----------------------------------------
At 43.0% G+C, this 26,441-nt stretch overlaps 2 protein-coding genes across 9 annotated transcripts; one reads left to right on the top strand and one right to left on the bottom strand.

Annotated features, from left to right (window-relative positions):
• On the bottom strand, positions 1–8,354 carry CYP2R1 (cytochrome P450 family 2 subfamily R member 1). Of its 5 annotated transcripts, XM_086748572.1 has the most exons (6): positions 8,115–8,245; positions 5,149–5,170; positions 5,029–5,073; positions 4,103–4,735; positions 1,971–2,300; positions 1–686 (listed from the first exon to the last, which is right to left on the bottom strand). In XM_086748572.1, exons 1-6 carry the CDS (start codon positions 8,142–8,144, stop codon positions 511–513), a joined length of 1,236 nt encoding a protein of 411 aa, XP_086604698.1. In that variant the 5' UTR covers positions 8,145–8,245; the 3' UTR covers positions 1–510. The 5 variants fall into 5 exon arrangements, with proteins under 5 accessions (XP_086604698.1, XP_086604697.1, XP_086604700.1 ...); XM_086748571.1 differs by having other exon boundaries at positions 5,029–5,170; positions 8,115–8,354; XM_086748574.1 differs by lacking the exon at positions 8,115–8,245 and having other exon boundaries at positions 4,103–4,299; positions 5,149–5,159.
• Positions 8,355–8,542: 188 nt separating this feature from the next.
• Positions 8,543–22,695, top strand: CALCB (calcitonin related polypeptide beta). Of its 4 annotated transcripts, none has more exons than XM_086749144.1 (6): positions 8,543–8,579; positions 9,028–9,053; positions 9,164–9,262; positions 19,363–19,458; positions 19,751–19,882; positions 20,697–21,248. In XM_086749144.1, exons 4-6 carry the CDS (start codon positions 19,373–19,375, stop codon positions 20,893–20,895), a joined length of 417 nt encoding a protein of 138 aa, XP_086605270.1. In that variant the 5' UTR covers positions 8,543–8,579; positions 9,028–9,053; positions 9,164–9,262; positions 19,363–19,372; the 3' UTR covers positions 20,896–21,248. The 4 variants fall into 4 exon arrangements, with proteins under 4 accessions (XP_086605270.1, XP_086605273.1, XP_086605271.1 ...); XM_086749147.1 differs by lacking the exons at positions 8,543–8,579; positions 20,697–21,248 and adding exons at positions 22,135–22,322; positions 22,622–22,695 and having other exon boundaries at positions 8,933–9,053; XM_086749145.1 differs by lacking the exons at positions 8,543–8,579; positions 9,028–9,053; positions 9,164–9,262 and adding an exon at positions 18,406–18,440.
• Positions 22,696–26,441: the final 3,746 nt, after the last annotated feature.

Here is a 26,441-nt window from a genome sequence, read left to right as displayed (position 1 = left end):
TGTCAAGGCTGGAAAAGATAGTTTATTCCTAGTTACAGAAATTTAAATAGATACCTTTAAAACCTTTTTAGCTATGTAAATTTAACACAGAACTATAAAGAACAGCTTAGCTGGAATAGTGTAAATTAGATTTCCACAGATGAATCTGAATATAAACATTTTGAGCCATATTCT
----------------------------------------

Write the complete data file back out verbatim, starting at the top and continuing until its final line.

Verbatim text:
At 43.0% G+C, this 26,441-nt stretch overlaps 2 protein-coding genes across 9 annotated transcripts; one reads left to right on the top strand and one right to left on the bottom strand.

Annotated features, from left to right (window-relative positions):
• On the bottom strand, positions 1–8,354 carry CYP2R1 (cytochrome P450 family 2 subfamily R member 1). Of its 5 annotated transcripts, XM_086748572.1 has the most exons (6): positions 8,115–8,245; positions 5,149–5,170; positions 5,029–5,073; positions 4,103–4,735; positions 1,971–2,300; positions 1–686 (listed from the first exon to the last, which is right to left on the bottom strand). In XM_086748572.1, exons 1-6 carry the CDS (start codon positions 8,142–8,144, stop codon positions 511–513), a joined length of 1,236 nt encoding a protein of 411 aa, XP_086604698.1. In that variant the 5' UTR covers positions 8,145–8,245; the 3' UTR covers positions 1–510. The 5 variants fall into 5 exon arrangements, with proteins under 5 accessions (XP_086604698.1, XP_086604697.1, XP_086604700.1 ...); XM_086748571.1 differs by having other exon boundaries at positions 5,029–5,170; positions 8,115–8,354; XM_086748574.1 differs by lacking the exon at positions 8,115–8,245 and having other exon boundaries at positions 4,103–4,299; positions 5,149–5,159.
• Positions 8,355–8,542: 188 nt separating this feature from the next.
• Positions 8,543–22,695, top strand: CALCB (calcitonin related polypeptide beta). Of its 4 annotated transcripts, none has more exons than XM_086749144.1 (6): positions 8,543–8,579; positions 9,028–9,053; positions 9,164–9,262; positions 19,363–19,458; positions 19,751–19,882; positions 20,697–21,248. In XM_086749144.1, exons 4-6 carry the CDS (start codon positions 19,373–19,375, stop codon positions 20,893–20,895), a joined length of 417 nt encoding a protein of 138 aa, XP_086605270.1. In that variant the 5' UTR covers positions 8,543–8,579; positions 9,028–9,053; positions 9,164–9,262; positions 19,363–19,372; the 3' UTR covers positions 20,896–21,248. The 4 variants fall into 4 exon arrangements, with proteins under 4 accessions (XP_086605270.1, XP_086605273.1, XP_086605271.1 ...); XM_086749147.1 differs by lacking the exons at positions 8,543–8,579; positions 20,697–21,248 and adding exons at positions 22,135–22,322; positions 22,622–22,695 and having other exon boundaries at positions 8,933–9,053; XM_086749145.1 differs by lacking the exons at positions 8,543–8,579; positions 9,028–9,053; positions 9,164–9,262 and adding an exon at positions 18,406–18,440.
• Positions 22,696–26,441: the final 3,746 nt, after the last annotated feature.

Here is a 26,441-nt window from a genome sequence, read left to right as displayed (position 1 = left end):
TGTCAAGGCTGGAAAAGATAGTTTATTCCTAGTTACAGAAATTTAAATAGATACCTTTAAAACCTTTTTAGCTATGTAAATTTAACACAGAACTATAAAGAACAGCTTAGCTGGAATAGTGTAAATTAGATTTCCACAGATGAATCTGAATATAAACATTTTGAGCCATATTCT